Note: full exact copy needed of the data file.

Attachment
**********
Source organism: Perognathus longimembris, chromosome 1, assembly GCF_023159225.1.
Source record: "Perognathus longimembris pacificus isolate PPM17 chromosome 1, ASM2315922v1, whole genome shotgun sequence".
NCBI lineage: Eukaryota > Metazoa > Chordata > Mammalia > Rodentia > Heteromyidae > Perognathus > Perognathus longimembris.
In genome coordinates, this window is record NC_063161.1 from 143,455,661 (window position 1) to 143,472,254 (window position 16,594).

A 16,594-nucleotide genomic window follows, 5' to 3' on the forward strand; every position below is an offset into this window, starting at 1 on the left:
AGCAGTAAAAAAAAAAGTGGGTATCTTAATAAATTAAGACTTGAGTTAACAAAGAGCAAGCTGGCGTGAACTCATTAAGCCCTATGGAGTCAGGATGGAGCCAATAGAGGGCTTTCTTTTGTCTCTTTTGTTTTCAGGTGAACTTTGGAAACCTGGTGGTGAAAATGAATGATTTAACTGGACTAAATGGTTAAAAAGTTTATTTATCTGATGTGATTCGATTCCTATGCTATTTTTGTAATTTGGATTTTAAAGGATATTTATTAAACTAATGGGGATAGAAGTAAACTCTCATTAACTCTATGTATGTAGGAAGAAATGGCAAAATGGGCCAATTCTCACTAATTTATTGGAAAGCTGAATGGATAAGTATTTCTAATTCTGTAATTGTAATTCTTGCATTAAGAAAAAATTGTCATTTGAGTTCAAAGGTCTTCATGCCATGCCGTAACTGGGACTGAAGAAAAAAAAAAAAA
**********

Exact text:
Source organism: Perognathus longimembris, chromosome 1, assembly GCF_023159225.1.
Source record: "Perognathus longimembris pacificus isolate PPM17 chromosome 1, ASM2315922v1, whole genome shotgun sequence".
NCBI lineage: Eukaryota > Metazoa > Chordata > Mammalia > Rodentia > Heteromyidae > Perognathus > Perognathus longimembris.
In genome coordinates, this window is record NC_063161.1 from 143,455,661 (window position 1) to 143,472,254 (window position 16,594).

A 16,594-nucleotide genomic window follows, 5' to 3' on the forward strand; every position below is an offset into this window, starting at 1 on the left:
AGCAGTAAAAAAAAAAGTGGGTATCTTAATAAATTAAGACTTGAGTTAACAAAGAGCAAGCTGGCGTGAACTCATTAAGCCCTATGGAGTCAGGATGGAGCCAATAGAGGGCTTTCTTTTGTCTCTTTTGTTTTCAGGTGAACTTTGGAAACCTGGTGGTGAAAATGAATGATTTAACTGGACTAAATGGTTAAAAAGTTTATTTATCTGATGTGATTCGATTCCTATGCTATTTTTGTAATTTGGATTTTAAAGGATATTTATTAAACTAATGGGGATAGAAGTAAACTCTCATTAACTCTATGTATGTAGGAAGAAATGGCAAAATGGGCCAATTCTCACTAATTTATTGGAAAGCTGAATGGATAAGTATTTCTAATTCTGTAATTGTAATTCTTGCATTAAGAAAAAATTGTCATTTGAGTTCAAAGGTCTTCATGCCATGCCGTAACTGGGACTGAAGAAAAAAAAAAAAA